After months under lockdown, Moscow was back to life Tuesday as restrictions eased, luring sun baskers and strollers back to the streets — along with the city’s legendary traffic jams.
But all was not as before in the Russian capital, where face masks and gloves in shops and public transport remain compulsory.
Still, it was a welcome taste of freedom for city residents who have largely been inside since the government imposed lockdown measures at the end of March to slow the spread of the coronavirus.
“I couldn’t wait any longer. I need to go to the chemist’s and pop into a shop,” said 85-year-old Tamara Saldikova, after leaving her house for the first time in more than two months.
The retired engineer was stuck indoors in line with rules barring people over the age of 65 from leaving their homes.
“I’m a law-abiding citizen and I came out when I was allowed to,” she told AFP from under a mask, adding that her son brought her essentials during her shut-in stretch.
She wasn’t the only one out enjoying the sun Tuesday after the government lifted the unpopular restrictions in the capital — the country’s virus epicenter.
Pedestrians crowded the city’s busy streets and honking cars and traffic fumes returned in force on the main road circling central Moscow.
Even the weather got in on the act with bright sun and soaring temperatures after weeks of record rainfall.
But the rapid exit from lockdown spurred skepticism as the city registered 1,572 new cases on Tuesday.
“I do have a few doubts about whether they should have cancelled all the lockdown measures so early,” said Yulia Frolova, a 28-year-old dental technician, her face mask pulled down.
“I hope a second wave won’t engulf half of Russia,” she said, adding she also hopes “the statistics are true, that our medics are getting to the end of this,” as the government has said.
‘Booked until Saturday’
On Tuesday, Kremlin spokesman Dmitry Peskov dismissed suggestions the lockdown exit was happening too quickly.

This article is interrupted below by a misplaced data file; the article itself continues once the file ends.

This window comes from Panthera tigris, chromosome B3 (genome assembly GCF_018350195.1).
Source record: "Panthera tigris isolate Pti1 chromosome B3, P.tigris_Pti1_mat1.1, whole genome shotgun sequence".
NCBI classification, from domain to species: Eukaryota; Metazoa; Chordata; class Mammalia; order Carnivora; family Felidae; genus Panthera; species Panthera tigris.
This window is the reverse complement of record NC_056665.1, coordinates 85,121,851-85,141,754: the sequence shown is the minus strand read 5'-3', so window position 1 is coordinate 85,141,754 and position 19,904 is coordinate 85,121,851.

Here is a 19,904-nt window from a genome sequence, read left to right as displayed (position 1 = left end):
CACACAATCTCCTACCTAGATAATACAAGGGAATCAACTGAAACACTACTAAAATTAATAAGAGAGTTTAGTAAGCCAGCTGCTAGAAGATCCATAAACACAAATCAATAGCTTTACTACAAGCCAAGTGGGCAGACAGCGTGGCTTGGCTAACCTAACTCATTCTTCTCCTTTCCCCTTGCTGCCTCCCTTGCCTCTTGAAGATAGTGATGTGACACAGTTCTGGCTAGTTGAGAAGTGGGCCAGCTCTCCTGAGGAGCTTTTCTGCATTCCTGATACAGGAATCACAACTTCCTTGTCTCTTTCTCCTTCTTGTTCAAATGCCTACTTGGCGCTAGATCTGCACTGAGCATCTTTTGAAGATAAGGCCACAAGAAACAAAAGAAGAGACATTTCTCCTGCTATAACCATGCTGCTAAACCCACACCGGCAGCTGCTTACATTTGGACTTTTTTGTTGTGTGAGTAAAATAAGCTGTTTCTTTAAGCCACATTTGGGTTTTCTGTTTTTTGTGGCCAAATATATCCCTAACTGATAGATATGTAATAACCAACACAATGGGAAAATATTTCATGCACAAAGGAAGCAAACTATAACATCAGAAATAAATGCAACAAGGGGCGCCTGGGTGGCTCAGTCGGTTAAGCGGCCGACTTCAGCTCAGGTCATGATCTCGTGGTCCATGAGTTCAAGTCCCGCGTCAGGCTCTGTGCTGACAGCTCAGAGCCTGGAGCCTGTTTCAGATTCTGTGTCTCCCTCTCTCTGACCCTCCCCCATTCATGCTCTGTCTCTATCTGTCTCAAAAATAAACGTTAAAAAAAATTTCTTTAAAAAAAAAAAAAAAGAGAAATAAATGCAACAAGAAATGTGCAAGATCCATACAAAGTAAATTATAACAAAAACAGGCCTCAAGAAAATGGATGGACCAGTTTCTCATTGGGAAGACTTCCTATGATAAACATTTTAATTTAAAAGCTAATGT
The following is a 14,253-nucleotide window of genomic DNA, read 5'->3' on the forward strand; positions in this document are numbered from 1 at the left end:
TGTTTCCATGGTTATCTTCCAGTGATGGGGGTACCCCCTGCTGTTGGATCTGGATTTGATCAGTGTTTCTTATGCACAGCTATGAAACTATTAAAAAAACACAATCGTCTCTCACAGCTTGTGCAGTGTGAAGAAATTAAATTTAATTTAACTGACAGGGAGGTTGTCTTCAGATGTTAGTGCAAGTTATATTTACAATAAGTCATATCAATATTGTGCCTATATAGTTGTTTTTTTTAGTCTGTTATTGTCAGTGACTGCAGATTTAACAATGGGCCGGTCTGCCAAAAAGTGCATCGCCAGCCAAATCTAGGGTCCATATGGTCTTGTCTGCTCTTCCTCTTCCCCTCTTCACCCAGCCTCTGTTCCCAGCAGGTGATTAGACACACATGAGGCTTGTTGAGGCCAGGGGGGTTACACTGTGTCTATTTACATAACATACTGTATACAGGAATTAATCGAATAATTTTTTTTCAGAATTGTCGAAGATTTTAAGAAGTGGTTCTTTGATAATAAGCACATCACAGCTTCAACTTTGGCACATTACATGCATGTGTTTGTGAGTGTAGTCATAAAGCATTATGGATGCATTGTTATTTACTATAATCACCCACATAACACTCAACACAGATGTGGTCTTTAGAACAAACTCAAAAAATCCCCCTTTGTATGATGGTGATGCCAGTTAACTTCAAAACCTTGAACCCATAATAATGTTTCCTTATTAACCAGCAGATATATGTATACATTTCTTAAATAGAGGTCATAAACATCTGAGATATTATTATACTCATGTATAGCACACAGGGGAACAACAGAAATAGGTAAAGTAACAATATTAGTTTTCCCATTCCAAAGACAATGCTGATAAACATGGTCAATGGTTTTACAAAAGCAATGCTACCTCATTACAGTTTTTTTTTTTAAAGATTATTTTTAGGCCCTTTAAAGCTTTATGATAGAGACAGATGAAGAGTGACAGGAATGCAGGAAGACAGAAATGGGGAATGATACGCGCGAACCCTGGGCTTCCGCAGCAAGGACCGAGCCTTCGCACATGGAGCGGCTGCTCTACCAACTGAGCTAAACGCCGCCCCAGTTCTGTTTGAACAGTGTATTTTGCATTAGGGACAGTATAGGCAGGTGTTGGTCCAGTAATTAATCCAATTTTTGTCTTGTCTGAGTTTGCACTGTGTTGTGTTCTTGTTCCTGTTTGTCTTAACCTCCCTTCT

“Why too fast? Some restrictions remain. Some will only be lifted in a week or two. That’s not a total exit,” he told journalists.
Moscow Mayor Sergei Sobyanin announced Monday that “self-isolating” rules and travel restriction would be scrapped from Tuesday.
But the last-minute announcement meant that many businesses allowed to reopen Tuesday — hairdressers, beauty salons and veterinary clinics — remained closed.
Still, the public still rushed to make long-awaited appointments for businesses that were open.
“We heard about this yesterday and it hasn’t stopped since: we’re booked up until Saturday,” said Anastasia, a barbershop manager.
Three of the four chairs in the small salon were full and although masks and gloves were compulsory according the city’s rules, staff and customers were treating them as optional.
Nearby, a nail bar called Little Fingers was observing the measures more strictly.
Clients were sitting at a distance from each other and there was a plexiglass partition around the cashier where the manager Anna was taking deliveries and recording appointments.
“We got organized so that we could open as quickly as possible,” she said, fielding constant calls.
Museums and libraries will reopen June 16 in a further easing of the regulations and cafes and restaurants will be allowed to serve customers at outdoor tables.
From June 23, gyms and swimming pools will reopen, a day ahead of a landmark military parade on Red Square that President Vladimir Putin rescheduled from May 9 due to the pandemic.
A week later on July 1, Russians will take part in a public vote on constitutional changes that could pave the way for Putin to stay in power until 2036.